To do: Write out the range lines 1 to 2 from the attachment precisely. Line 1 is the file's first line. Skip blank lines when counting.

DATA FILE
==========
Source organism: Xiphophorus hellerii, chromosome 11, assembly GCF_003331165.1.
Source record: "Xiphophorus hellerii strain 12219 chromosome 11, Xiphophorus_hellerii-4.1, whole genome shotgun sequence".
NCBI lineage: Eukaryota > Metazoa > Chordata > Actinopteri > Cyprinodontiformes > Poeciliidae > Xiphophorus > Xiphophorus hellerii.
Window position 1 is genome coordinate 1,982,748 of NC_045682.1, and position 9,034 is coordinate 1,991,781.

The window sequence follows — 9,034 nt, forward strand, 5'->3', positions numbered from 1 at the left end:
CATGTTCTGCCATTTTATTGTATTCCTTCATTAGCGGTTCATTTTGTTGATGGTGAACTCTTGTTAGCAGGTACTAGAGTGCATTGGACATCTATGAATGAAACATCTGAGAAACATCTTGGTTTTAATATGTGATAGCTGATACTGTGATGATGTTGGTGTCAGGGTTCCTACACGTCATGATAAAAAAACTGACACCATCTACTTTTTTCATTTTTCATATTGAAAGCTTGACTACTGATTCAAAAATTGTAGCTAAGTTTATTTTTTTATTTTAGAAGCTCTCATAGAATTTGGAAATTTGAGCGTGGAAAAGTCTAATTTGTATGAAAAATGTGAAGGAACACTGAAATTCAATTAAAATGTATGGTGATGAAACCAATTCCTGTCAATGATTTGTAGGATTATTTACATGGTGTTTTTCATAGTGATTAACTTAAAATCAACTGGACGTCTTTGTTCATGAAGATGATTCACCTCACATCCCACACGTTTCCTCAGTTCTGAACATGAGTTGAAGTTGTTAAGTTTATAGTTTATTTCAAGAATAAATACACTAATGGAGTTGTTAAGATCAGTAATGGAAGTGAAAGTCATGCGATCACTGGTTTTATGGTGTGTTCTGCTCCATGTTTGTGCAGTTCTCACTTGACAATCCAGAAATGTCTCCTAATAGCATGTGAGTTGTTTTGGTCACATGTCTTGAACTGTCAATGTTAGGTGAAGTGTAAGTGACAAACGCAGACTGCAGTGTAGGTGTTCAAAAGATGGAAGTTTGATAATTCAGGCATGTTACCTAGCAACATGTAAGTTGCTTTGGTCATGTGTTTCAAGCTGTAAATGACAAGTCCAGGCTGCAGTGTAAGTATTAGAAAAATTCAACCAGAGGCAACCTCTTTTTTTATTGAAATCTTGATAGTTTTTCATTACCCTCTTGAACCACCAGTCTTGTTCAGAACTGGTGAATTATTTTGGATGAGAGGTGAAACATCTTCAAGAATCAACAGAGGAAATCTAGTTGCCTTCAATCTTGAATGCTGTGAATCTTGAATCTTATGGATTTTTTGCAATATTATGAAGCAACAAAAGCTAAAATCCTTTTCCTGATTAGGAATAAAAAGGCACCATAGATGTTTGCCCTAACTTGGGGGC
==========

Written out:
Source organism: Xiphophorus hellerii, chromosome 11, assembly GCF_003331165.1.
Source record: "Xiphophorus hellerii strain 12219 chromosome 11, Xiphophorus_hellerii-4.1, whole genome shotgun sequence".